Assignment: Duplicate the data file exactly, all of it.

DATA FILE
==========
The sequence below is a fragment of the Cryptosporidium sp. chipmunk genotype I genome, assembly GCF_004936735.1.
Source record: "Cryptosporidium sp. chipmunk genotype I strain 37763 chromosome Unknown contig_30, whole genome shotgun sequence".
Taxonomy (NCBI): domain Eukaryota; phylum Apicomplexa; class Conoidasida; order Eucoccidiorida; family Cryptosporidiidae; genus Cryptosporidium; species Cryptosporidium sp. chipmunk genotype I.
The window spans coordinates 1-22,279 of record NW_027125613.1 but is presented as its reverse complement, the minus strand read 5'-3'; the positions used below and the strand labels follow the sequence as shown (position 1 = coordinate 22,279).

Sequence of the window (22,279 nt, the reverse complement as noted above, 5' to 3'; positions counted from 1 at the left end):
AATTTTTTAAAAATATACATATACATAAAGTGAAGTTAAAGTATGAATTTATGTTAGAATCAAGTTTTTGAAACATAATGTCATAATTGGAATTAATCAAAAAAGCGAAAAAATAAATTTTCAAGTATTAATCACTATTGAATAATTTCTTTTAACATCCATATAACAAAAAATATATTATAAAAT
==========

The sequence below is a fragment of the Cryptosporidium sp. chipmunk genotype I genome, assembly GCF_004936735.1.
Source record: "Cryptosporidium sp. chipmunk genotype I strain 37763 chromosome Unknown contig_30, whole genome shotgun sequence".
Taxonomy (NCBI): domain Eukaryota; phylum Apicomplexa; class Conoidasida; order Eucoccidiorida; family Cryptosporidiidae; genus Cryptosporidium; species Cryptosporidium sp. chipmunk genotype I.
The window spans coordinates 1-22,279 of record NW_027125613.1 but is presented as its reverse complement, the minus strand read 5'-3'; the positions used below and the strand labels follow the sequence as shown (position 1 = coordinate 22,279).

Sequence of the window (22,279 nt, the reverse complement as noted above, 5' to 3'; positions counted from 1 at the left end):
AATTTTTTAAAAATATACATATACATAAAGTGAAGTTAAAGTATGAATTTATGTTAGAATCAAGTTTTTGAAACATAATGTCATAATTGGAATTAATCAAAAAAGCGAAAAAATAAATTTTCAAGTATTAATCACTATTGAATAATTTCTTTTAACATCCATATAACAAAAAATATATTATAAAAT